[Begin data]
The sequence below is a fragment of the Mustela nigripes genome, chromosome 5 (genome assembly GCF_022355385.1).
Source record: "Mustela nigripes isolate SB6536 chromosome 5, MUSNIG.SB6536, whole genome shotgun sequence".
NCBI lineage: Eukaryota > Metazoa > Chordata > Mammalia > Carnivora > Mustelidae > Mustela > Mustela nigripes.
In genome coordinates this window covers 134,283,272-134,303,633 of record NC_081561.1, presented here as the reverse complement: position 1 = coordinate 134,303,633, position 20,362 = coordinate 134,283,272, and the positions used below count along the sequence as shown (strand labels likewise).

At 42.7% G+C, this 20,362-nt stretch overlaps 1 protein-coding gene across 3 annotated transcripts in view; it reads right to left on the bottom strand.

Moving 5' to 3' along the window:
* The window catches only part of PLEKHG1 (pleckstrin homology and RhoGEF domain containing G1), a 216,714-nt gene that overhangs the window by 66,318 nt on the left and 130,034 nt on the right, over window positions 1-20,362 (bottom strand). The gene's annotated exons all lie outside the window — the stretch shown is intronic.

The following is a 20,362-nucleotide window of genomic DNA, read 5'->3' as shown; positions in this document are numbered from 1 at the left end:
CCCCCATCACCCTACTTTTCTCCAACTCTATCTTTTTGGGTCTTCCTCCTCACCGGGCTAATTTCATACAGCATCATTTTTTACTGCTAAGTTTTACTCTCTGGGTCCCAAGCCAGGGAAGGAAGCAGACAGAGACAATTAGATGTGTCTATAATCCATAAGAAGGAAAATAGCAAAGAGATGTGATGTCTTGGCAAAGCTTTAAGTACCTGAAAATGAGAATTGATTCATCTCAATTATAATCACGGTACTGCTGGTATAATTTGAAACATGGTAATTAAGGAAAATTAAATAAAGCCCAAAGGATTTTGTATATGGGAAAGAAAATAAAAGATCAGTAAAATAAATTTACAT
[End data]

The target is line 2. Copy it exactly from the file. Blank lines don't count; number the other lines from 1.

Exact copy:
Source record: "Mustela nigripes isolate SB6536 chromosome 5, MUSNIG.SB6536, whole genome shotgun sequence".